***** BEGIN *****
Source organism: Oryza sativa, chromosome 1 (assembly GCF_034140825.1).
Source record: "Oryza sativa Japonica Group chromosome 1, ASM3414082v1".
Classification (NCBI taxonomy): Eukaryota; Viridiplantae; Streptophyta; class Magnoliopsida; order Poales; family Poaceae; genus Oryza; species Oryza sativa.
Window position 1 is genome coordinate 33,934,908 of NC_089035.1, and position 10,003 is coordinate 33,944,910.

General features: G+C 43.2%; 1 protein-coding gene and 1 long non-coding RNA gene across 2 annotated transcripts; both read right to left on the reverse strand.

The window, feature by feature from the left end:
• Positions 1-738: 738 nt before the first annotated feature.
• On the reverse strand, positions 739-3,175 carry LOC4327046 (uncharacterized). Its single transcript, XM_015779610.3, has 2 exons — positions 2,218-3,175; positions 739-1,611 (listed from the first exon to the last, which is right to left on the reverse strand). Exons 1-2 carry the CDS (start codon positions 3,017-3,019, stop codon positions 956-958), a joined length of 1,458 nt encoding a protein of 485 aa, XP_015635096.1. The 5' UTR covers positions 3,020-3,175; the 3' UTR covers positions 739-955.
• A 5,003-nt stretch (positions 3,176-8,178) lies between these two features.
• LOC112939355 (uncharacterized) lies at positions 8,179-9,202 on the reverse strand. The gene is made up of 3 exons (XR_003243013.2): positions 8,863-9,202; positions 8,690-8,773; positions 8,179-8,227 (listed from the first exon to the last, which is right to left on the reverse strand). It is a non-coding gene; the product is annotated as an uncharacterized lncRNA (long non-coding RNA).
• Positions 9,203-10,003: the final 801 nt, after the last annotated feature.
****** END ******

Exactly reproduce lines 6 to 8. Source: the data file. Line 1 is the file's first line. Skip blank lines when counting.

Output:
The window, feature by feature from the left end:
• Positions 1-738: 738 nt before the first annotated feature.
• On the reverse strand, positions 739-3,175 carry LOC4327046 (uncharacterized). Its single transcript, XM_015779610.3, has 2 exons — positions 2,218-3,175; positions 739-1,611 (listed from the first exon to the last, which is right to left on the reverse strand). Exons 1-2 carry the CDS (start codon positions 3,017-3,019, stop codon positions 956-958), a joined length of 1,458 nt encoding a protein of 485 aa, XP_015635096.1. The 5' UTR covers positions 3,020-3,175; the 3' UTR covers positions 739-955.